How and when did the idea for the podcast come about? How did you and Jordan come to be involved?

Danielle Chips With Everything was the idea of the former producer Matt Shaw, who wanted to change the format of the original Tech Weekly podcast so it was more about digital culture and how technology influences society, or vice versa. I met a former producer for a coffee and mentioned I had worked on a tech podcast in New York, and a week later I met the former head of audio Jason Phipps, who invited me to join the team.

Jordan My area of expertise is video games, and I used to write about them regularly for the Guardian. Back when the Guardian’s tech podcast was called Tech Weekly, we occasionally did a video games takeover, and I was invited on as a guest presenter. Jason Phipps said I was a natural and I guess when Chips needed a new presenter he thought of me.

How do you decide what to focus on in each instalment?

Danielle It’s a mixed bag. Sometimes we look to the news for inspiration, particularly when legislation has been passed that will affect tech users, or if big tech companies have hit the headlines for some reason. Other times, we focus on the weird and wonderful stories, such as when Max Benwell spent a year looking for a man catfishing women online using Max’s face. Jordan is great at suggesting particularly niche stories.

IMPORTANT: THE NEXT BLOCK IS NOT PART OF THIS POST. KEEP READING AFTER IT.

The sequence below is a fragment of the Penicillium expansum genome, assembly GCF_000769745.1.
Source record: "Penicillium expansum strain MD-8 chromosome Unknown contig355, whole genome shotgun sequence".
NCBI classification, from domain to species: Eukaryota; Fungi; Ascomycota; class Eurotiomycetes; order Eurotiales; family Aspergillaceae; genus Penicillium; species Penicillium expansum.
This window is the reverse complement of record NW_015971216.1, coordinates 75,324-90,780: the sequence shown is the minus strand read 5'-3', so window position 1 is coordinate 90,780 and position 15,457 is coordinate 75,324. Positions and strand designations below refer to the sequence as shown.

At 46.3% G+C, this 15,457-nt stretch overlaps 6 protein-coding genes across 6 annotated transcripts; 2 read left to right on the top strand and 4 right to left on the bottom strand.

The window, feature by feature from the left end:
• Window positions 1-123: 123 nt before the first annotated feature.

Jordan I send Danielle interesting stories when I see them, but she does the vast majority of the planning. She’s incredible. I don’t know how she does it.

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What do you enjoy most about making the pod?

Danielle Not to be corny, but I love working with Jordan and getting to meet some incredibly interesting people. I like that we cover stories that some listeners have said they didn’t know they wanted to know. It’s a fun show.

Jordan Sometimes a particular topic or an individual’s story will just hit me, whether it’s taught me something entirely new or given me a new perspective on something. I love it when we cover topics other people aren’t, such as our episode on the relationship between technology and Barbie. And I’m so lucky to meet so many interesting people, including some real heroes.